Once the New York Supreme Court enters a judgment of foreclosure against you, you may think that you have no option but to start packing and lose ownership of your home. However, courts can make errors in foreclosure cases just like in any other type of civil case. If a judgment was based on wrongful interpretation or application of the law in your case, you have the opportunity to appeal the decision.
Filing an appeal is a complex matter with specific procedural requirements and different standards of review than in the lower courts. You should seek assistance from a foreclosure defense lawyer who understands how to identify points of appeal and properly assert your case to the Appellate Division.
First of all, when a litigant is unhappy with a decision there is also the choice to reargue or renew a motion before the same judge. The interplay between rearguing and appealing is important, and so is the idea of a stay pending appeal and the necessary undertaking/bond—but we will deal with that in a separate blog.
Just like any court proceedings, appeals are governed by strict procedural rules and deadlines, and New York Civil Practice Law & Rules (CPLR) Article 55 governs the appeals process. Timing is extremely important, so you should pay attention to the calendar and have a lawyer who has the ability to act quickly.
You start the appellate process by filing a Notice of Appeal, which informs both the court and the mortgage lender that you are appealing the lower court’s decision. Under CPLR 5513, you have a quite limited time to initiate the process:
Time to take appeal as of right. An appeal as of right must be taken within thirty days after service by a party upon the appellant of a copy of the judgment or order appealed from and written notice of its entry, except that when the appellant has served a copy of the judgment or order and written notice of its entry, the appeal must be taken within thirty days thereof.
Once you are served with the Order or Judgment from the initial case, you have only 30 days to prepare and file the Notice of Appeal.
Your Notice of Appeal must contain the following:
Different courts may want additional information or documents included with your Notice. A lawyer with extensive experience practicing in the New York court system should know how to meet any necessary requirements in your case. You must also serve a copy of the Notice of Appeal to the plaintiff in your foreclosure case, and file the Affidavit of Service with the court.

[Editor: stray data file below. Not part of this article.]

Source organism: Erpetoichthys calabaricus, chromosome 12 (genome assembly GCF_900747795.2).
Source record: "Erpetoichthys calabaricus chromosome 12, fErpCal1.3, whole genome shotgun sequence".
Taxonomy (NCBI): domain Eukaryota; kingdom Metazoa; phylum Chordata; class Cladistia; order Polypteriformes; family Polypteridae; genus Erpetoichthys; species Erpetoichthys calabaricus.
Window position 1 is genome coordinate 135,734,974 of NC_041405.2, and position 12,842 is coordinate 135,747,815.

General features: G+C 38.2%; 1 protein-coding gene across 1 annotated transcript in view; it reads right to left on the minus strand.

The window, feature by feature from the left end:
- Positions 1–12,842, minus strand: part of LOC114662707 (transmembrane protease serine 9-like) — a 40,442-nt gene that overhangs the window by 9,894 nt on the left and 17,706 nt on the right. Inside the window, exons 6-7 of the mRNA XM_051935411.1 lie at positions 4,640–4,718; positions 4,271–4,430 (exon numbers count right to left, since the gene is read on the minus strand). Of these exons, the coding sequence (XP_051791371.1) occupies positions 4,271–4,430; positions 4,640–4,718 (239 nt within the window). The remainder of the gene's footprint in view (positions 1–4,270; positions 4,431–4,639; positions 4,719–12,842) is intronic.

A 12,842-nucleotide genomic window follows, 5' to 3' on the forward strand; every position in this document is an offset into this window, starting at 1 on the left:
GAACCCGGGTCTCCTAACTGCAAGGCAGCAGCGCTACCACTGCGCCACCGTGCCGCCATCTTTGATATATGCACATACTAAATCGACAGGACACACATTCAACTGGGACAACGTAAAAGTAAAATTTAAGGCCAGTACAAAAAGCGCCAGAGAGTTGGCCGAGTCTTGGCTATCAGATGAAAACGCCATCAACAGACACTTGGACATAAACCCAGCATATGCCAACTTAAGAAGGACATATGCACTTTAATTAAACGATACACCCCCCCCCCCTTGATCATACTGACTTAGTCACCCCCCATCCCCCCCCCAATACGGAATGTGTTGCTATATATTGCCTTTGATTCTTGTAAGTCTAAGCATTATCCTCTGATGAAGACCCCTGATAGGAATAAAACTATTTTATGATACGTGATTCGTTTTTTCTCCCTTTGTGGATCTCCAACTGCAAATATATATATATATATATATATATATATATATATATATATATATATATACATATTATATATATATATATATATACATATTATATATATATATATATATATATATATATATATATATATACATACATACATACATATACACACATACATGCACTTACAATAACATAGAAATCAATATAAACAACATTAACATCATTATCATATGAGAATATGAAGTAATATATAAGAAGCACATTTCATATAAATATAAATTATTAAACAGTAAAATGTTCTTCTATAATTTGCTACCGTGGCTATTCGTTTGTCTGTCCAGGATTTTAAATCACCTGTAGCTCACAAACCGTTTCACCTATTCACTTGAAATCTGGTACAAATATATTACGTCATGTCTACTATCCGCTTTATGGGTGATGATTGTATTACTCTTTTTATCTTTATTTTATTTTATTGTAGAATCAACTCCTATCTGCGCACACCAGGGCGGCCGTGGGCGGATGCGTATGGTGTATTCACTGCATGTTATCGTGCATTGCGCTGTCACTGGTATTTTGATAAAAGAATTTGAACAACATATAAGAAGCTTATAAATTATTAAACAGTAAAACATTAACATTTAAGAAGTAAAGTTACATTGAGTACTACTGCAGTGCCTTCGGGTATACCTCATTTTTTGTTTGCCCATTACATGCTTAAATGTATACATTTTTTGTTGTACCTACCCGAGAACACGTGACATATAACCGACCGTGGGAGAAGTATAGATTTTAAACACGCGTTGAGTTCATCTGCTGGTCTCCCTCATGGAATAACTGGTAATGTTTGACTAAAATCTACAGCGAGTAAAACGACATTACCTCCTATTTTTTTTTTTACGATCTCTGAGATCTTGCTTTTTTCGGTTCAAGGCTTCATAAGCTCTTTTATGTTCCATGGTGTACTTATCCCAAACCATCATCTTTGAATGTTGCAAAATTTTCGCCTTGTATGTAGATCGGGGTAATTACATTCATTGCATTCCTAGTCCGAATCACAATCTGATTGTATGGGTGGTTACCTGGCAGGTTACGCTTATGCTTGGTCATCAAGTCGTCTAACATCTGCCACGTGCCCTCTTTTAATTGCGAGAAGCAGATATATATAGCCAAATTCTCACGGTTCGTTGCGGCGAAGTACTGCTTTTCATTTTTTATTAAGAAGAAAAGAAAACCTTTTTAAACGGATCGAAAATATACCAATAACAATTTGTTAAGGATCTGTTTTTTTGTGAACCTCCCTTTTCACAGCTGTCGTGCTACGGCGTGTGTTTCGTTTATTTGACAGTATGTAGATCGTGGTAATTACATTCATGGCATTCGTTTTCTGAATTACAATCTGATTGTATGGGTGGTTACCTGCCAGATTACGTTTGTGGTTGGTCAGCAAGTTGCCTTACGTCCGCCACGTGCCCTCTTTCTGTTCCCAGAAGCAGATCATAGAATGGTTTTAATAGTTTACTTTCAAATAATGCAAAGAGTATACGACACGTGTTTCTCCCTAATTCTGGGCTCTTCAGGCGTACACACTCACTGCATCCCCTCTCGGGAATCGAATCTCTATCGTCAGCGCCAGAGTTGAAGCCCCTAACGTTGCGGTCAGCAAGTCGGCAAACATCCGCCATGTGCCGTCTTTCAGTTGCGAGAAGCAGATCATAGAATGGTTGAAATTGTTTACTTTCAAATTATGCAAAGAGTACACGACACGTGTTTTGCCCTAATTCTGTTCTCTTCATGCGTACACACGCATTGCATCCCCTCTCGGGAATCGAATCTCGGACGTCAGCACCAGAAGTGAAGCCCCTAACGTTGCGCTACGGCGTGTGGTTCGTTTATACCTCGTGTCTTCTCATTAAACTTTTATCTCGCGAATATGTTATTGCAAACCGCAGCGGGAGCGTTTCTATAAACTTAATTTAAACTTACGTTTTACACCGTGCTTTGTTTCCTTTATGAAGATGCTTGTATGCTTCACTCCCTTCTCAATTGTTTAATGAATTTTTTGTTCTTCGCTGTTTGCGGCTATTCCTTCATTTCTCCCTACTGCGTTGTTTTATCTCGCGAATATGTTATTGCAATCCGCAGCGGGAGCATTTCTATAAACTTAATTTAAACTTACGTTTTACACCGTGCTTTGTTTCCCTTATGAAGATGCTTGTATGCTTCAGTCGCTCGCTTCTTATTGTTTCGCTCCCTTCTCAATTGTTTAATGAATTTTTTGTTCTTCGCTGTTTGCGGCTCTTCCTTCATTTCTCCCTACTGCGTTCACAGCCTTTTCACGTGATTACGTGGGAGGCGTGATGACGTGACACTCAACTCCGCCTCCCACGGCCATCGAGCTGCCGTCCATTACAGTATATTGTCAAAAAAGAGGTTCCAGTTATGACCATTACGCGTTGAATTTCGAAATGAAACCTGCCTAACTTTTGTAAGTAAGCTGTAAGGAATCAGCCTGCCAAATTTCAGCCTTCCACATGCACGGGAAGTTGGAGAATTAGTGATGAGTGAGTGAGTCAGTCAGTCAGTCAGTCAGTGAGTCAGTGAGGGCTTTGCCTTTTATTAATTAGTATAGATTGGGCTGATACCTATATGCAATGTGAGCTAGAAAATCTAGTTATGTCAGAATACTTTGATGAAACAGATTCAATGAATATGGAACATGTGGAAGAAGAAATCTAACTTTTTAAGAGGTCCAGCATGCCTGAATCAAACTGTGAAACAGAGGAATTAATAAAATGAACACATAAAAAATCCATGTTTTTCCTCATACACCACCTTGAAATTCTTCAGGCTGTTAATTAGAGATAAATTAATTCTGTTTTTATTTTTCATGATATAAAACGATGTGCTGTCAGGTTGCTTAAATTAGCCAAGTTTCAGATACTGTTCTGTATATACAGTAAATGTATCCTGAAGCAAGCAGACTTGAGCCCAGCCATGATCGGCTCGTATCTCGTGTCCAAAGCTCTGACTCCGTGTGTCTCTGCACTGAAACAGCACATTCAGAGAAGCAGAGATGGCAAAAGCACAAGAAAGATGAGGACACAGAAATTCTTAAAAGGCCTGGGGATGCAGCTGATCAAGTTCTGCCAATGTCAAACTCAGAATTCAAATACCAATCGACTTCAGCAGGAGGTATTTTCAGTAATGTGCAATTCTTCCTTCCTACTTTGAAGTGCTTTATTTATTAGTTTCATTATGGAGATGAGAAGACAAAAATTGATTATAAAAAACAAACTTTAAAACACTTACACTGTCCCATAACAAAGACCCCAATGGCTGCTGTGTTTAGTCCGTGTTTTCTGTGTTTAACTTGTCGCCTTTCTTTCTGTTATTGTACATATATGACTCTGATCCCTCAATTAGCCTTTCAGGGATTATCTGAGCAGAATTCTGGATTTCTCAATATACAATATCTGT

After you file your Notice with the right appellate court, your lawyer will take many steps to “perfect the appeal.” There are many procedural rules that govern this process, including preparing the record on appeal under CPLR 5526:
Content and form of record on appeal. The record on appeal from a final judgment shall consist of the notice of appeal, the judgment-roll, the corrected transcript of the proceedings or a statement pursuant to subdivision (d) of rule 5525 if a trial or hearing was held, any relevant exhibits, or copies of them, in the court of original instance, any other reviewable order, and any opinions in the case.
There are other options for perfecting the appeal, including an appendix method (CPLR 5528(a)(5)); or an agreed statement in lieu of record (CPLR 5527).
In addition to compiling the record in accordance with strict requirements, your attorney will need to draft an appellate brief. This brief sets out the basis of your appeal and a request for an oral argument, if needed. The other party can file a reply brief, and then your attorney can file another reply brief. All briefs should carefully and thoroughly address why the lower court made an error as a matter of law, and drafting appellate briefs requires extensive knowledge of both the appellate process and of New York foreclosure laws and standards.
CPLR 5501 allows the Appellate Division to review non-final judgments or orders that affected the outcome of the case, orders denying new trials or hearings, or rulings or remarks to which the appellant objected. The Rule also states that “the appellate division shall review questions of law and questions of fact on an appeal from a judgment or order of a court of original instance and on an appeal from an order of the supreme court, a county court or an appellate term determining an appeal.”
The Appellate Division in the New York Court System “is not a separate court, but a branch of the Supreme Court.” First Nat’l Bank of Glens Falls v. Reoux, 11 A.D.2d 876, 877, 203 N.Y.S.2d 25, 26 (3d Dept. 1960). The Appellate Division’s authority “is as broad as that of the trial court” ( Northern Westchester Professional Park Associates v. Town of Bedford , 60 N.Y.2d 492, 499, 470 N.Y.S.2d 350, 354 (1983); Matter of Association of the Bar of the City of New York, 222 A.D. 580, 227 N.Y.S. 1 (1st Dept. 1928)), and you can often see an Appellate Division decision reversing or modifying an order or judgment of the Supreme Court based “on the law, the facts and in the exercise of discretion.” E.g., Matter of Kelly v. Safir , 271 A.D.2d 326, 706 N.Y.S.2d 113 (1st Dept. 2000), rev’d 96 N.Y.2d 32, 40, 724 N.Y.S.2d 680 (2001).
To protect your rights, you should have an experienced foreclosure defense attorney representing you from the time you receive notice of a possible foreclosure action. If you receive a default judgment or lose your foreclosure case, you should immediately speak with a lawyer who understands your options to stay the sale of your home and appeal the decision. Whether you are in default on your mortgage or have a judgment against you, call the Law Office of Ronald D. Weiss for help right away. Call (631) 271-3737 or contact us online for a consultation.